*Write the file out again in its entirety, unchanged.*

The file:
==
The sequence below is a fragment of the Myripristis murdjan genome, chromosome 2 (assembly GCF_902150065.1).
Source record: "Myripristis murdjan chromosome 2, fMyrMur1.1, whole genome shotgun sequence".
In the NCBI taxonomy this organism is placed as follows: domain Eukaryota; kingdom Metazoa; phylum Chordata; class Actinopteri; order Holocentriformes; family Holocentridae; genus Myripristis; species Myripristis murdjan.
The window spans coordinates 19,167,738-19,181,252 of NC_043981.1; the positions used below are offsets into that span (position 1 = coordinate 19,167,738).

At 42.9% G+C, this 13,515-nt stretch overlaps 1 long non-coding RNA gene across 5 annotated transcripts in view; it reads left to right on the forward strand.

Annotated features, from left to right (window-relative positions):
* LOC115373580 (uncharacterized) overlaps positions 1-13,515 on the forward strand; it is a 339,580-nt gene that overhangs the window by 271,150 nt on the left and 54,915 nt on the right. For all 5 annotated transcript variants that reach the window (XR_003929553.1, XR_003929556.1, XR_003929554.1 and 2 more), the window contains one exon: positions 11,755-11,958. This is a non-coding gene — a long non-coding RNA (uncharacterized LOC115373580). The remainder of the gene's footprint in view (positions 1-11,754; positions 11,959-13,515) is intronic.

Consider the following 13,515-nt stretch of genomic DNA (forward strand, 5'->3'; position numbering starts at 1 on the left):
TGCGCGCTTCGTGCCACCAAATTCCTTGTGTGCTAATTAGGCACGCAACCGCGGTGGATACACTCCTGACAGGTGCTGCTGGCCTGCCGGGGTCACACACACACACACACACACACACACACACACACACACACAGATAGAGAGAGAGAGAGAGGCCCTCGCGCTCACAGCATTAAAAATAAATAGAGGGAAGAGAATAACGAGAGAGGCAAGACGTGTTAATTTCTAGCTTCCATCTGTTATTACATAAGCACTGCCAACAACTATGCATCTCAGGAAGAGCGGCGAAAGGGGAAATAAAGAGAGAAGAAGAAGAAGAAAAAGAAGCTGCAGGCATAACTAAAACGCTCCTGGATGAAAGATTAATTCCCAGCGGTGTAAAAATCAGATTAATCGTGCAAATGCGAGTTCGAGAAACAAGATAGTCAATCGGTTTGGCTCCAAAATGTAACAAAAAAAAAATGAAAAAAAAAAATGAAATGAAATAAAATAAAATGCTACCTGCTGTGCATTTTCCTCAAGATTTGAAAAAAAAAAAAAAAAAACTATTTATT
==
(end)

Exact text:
The sequence below is a fragment of the Myripristis murdjan genome, chromosome 2 (assembly GCF_902150065.1).
Source record: "Myripristis murdjan chromosome 2, fMyrMur1.1, whole genome shotgun sequence".
In the NCBI taxonomy this organism is placed as follows: domain Eukaryota; kingdom Metazoa; phylum Chordata; class Actinopteri; order Holocentriformes; family Holocentridae; genus Myripristis; species Myripristis murdjan.
The window spans coordinates 19,167,738-19,181,252 of NC_043981.1; the positions used below are offsets into that span (position 1 = coordinate 19,167,738).

At 42.9% G+C, this 13,515-nt stretch overlaps 1 long non-coding RNA gene across 5 annotated transcripts in view; it reads left to right on the forward strand.

Annotated features, from left to right (window-relative positions):
* LOC115373580 (uncharacterized) overlaps positions 1-13,515 on the forward strand; it is a 339,580-nt gene that overhangs the window by 271,150 nt on the left and 54,915 nt on the right. For all 5 annotated transcript variants that reach the window (XR_003929553.1, XR_003929556.1, XR_003929554.1 and 2 more), the window contains one exon: positions 11,755-11,958. This is a non-coding gene — a long non-coding RNA (uncharacterized LOC115373580). The remainder of the gene's footprint in view (positions 1-11,754; positions 11,959-13,515) is intronic.

Consider the following 13,515-nt stretch of genomic DNA (forward strand, 5'->3'; position numbering starts at 1 on the left):
TGCGCGCTTCGTGCCACCAAATTCCTTGTGTGCTAATTAGGCACGCAACCGCGGTGGATACACTCCTGACAGGTGCTGCTGGCCTGCCGGGGTCACACACACACACACACACACACACACACACACACACACACAGATAGAGAGAGAGAGAGAGGCCCTCGCGCTCACAGCATTAAAAATAAATAGAGGGAAGAGAATAACGAGAGAGGCAAGACGTGTTAATTTCTAGCTTCCATCTGTTATTACATAAGCACTGCCAACAACTATGCATCTCAGGAAGAGCGGCGAAAGGGGAAATAAAGAGAGAAGAAGAAGAAGAAAAAGAAGCTGCAGGCATAACTAAAACGCTCCTGGATGAAAGATTAATTCCCAGCGGTGTAAAAATCAGATTAATCGTGCAAATGCGAGTTCGAGAAACAAGATAGTCAATCGGTTTGGCTCCAAAATGTAACAAAAAAAAAATGAAAAAAAAAAATGAAATGAAATAAAATAAAATGCTACCTGCTGTGCATTTTCCTCAAGATTTGAAAAAAAAAAAAAAAAAACTATTTATT